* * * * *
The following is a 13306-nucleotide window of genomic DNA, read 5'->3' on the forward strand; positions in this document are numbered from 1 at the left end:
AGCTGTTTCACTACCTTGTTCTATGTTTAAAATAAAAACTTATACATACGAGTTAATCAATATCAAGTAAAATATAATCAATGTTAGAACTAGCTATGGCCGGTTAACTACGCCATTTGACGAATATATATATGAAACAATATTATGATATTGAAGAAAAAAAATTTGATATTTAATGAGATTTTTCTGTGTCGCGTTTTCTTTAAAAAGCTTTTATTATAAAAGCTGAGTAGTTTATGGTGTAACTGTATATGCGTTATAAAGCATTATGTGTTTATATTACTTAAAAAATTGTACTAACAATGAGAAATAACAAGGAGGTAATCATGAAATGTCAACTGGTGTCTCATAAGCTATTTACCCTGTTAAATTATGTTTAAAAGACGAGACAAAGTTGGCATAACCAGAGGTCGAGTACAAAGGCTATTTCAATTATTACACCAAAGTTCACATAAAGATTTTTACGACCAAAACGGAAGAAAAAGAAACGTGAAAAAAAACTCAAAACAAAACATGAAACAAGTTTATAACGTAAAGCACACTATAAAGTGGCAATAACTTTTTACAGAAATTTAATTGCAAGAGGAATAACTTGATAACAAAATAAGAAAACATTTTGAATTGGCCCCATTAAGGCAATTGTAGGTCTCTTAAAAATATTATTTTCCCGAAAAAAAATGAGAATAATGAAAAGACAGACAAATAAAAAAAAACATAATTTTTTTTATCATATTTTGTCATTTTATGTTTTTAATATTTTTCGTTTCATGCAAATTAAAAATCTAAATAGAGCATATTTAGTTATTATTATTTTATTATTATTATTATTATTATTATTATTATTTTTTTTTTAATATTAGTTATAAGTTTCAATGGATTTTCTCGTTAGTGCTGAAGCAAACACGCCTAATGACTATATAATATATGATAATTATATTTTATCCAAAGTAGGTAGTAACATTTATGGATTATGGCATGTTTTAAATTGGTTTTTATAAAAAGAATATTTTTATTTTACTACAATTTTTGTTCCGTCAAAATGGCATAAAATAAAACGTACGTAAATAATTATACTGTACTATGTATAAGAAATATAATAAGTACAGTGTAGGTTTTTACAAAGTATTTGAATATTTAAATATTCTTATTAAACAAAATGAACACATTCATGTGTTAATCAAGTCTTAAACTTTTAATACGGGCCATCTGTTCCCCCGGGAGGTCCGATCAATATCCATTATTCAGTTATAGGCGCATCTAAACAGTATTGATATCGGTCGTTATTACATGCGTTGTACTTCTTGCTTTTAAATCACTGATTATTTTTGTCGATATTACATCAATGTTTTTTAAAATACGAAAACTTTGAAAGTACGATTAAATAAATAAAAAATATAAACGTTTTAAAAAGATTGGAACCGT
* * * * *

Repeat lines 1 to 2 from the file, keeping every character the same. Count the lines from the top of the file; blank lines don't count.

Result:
The following is a 13306-nucleotide window of genomic DNA, read 5'->3' on the forward strand; positions in this document are numbered from 1 at the left end:
AGCTGTTTCACTACCTTGTTCTATGTTTAAAATAAAAACTTATACATACGAGTTAATCAATATCAAGTAAAATATAATCAATGTTAGAACTAGCTATGGCCGGTTAACTACGCCATTTGACGAATATATATATGAAACAATATTATGATATTGAAGAAAAAAAATTTGATATTTAATGAGATTTTTCTGTGTCGCGTTTTCTTTAAAAAGCTTTTATTATAAAAGCTGAGTAGTTTATGGTGTAACTGTATATGCGTTATAAAGCATTATGTGTTTATATTACTTAAAAAATTGTACTAACAATGAGAAATAACAAGGAGGTAATCATGAAATGTCAACTGGTGTCTCATAAGCTATTTACCCTGTTAAATTATGTTTAAAAGACGAGACAAAGTTGGCATAACCAGAGGTCGAGTACAAAGGCTATTTCAATTATTACACCAAAGTTCACATAAAGATTTTTACGACCAAAACGGAAGAAAAAGAAACGTGAAAAAAAACTCAAAACAAAACATGAAACAAGTTTATAACGTAAAGCACACTATAAAGTGGCAATAACTTTTTACAGAAATTTAATTGCAAGAGGAATAACTTGATAACAAAATAAGAAAACATTTTGAATTGGCCCCATTAAGGCAATTGTAGGTCTCTTAAAAATATTATTTTCCCGAAAAAAAATGAGAATAATGAAAAGACAGACAAATAAAAAAAAACATAATTTTTTTTATCATATTTTGTCATTTTATGTTTTTAATATTTTTCGTTTCATGCAAATTAAAAATCTAAATAGAGCATATTTAGTTATTATTATTTTATTATTATTATTATTATTATTATTATTATTTTTTTTTTAATATTAGTTATAAGTTTCAATGGATTTTCTCGTTAGTGCTGAAGCAAACACGCCTAATGACTATATAATATATGATAATTATATTTTATCCAAAGTAGGTAGTAACATTTATGGATTATGGCATGTTTTAAATTGGTTTTTATAAAAAGAATATTTTTATTTTACTACAATTTTTGTTCCGTCAAAATGGCATAAAATAAAACGTACGTAAATAATTATACTGTACTATGTATAAGAAATATAATAAGTACAGTGTAGGTTTTTACAAAGTATTTGAATATTTAAATATTCTTATTAAACAAAATGAACACATTCATGTGTTAATCAAGTCTTAAACTTTTAATACGGGCCATCTGTTCCCCCGGGAGGTCCGATCAATATCCATTATTCAGTTATAGGCGCATCTAAACAGTATTGATATCGGTCGTTATTACATGCGTTGTACTTCTTGCTTTTAAATCACTGATTATTTTTGTCGATATTACATCAATGTTTTTTAAAATACGAAAACTTTGAAAGTACGATTAAATAAATAAAAAATATAAACGTTTTAAAAAGATTGGAACCGT